The US Space Force has confirmed that its new state-of-the-art missile warning satellite is now fully functional in orbit, having launched Lockheed Martin’s Space Based Infrared System Geosynchronous Earth Orbit (SBIRS GEO) 5 satellite from Cape Canaveral this week. US Space Force has confirmed that it has been able to successfully relay information back and forth with the SBIRS satellite.
The satellite will support the US with advanced missile warning capabilities as part of the Space Force’s Overhead Persistent Infrared (OPIR) constellation.
Vice president of Lockheed Martin Space’s OPIR Mission Area Tom McCormick outlined that with permeation of advanced guided munitions technology, the world is becoming more hazardous.
"The world is a more threatening place now with more than 1,000 ballistic missile launches occurring globally every year. SBIRS is the tip of the missile defence spear, seeing all those missiles and providing our military the ability to ensure our national security and the safety of our armed forces," he said.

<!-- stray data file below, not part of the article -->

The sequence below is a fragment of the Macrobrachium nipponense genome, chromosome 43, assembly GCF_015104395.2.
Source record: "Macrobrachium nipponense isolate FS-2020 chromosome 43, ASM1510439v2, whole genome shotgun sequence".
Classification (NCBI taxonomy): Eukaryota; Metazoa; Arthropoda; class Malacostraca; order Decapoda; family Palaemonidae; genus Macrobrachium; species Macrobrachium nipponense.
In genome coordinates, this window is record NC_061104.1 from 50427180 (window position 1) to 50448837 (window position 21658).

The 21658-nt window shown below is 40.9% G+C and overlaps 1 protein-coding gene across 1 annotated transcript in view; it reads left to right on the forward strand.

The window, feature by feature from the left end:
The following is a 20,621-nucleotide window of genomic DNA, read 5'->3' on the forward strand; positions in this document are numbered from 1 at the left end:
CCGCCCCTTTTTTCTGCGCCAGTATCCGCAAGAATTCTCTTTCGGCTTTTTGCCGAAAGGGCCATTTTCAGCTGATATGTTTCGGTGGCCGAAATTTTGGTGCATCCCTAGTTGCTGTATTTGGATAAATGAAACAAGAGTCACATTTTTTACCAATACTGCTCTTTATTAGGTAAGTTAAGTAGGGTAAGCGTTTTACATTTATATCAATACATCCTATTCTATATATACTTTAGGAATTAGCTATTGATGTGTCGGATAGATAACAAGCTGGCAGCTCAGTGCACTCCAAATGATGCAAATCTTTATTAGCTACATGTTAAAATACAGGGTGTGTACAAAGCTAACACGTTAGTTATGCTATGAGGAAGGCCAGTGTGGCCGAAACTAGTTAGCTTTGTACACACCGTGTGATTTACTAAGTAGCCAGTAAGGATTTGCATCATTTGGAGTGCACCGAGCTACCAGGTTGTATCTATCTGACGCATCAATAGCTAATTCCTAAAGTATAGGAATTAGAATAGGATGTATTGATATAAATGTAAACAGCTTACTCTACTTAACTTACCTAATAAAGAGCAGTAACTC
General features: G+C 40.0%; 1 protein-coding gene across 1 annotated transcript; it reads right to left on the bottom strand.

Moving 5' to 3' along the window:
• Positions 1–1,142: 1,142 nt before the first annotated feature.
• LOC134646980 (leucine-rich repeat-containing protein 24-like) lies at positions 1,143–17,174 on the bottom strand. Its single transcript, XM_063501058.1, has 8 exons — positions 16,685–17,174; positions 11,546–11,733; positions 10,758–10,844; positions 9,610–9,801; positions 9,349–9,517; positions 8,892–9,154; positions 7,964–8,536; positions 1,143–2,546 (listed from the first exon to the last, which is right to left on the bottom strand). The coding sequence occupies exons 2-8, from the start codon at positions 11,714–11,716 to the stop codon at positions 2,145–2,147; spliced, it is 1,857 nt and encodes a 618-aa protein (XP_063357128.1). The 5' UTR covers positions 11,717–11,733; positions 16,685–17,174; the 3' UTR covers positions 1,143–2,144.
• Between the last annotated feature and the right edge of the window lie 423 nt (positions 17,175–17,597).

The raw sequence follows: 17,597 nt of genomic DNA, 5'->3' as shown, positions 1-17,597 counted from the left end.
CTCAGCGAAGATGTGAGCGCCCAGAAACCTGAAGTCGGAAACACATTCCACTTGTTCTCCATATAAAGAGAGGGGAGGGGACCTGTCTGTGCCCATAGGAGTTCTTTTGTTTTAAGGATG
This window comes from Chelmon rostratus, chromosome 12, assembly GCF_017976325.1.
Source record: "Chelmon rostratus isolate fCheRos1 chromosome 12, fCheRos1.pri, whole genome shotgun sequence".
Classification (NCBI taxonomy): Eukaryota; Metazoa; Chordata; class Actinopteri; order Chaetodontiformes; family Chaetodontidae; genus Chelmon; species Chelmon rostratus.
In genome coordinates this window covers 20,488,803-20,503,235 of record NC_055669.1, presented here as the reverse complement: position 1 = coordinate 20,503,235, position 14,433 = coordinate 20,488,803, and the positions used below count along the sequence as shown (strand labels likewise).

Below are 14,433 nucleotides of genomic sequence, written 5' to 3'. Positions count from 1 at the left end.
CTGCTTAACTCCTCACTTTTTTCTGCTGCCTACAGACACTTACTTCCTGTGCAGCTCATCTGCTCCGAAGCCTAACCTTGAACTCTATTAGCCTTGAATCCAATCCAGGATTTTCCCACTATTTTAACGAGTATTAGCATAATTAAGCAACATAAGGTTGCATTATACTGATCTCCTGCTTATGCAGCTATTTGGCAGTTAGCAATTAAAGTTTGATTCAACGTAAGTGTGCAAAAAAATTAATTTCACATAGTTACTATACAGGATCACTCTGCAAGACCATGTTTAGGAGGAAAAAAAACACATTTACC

According to Lockheed Martin, Space Force was first able to relay information with the satellites some 36 minutes following the launch and has maintained communications following the Atlas V rocket depositing the payload in orbit.
Built on the LM 2100 Combat Bus, the satellite took some five years to manufacture, and it is hoped that the satellite will be sturdier, able to manoeuvre and cheaper to build.
"We designed our modernized LM2100 bus with our military customers' changing, more-contested environment, in mind. By adding enhanced resiliency features to the LM 2100 we created an initial 'combat bus' for the Space Force for even greater capability,” McCormick added.
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Liam began his career as a speechwriter at New South Wales Parliament before working for world-leading campaigns and research agencies in Sydney and Auckland. Throughout his career, Liam has managed and executed a range of international media and communications campaigns spanning politics, business, industrial relations and infrastructure. He’s since shifted his attention to researching and writing extensively on geopolitics and defence, specifically in North Africa, the Middle East and Asia. He holds a Bachelor of Commerce from the University of Sydney and is undertaking a Masters in Strategy and Security from UNSW Canberra.
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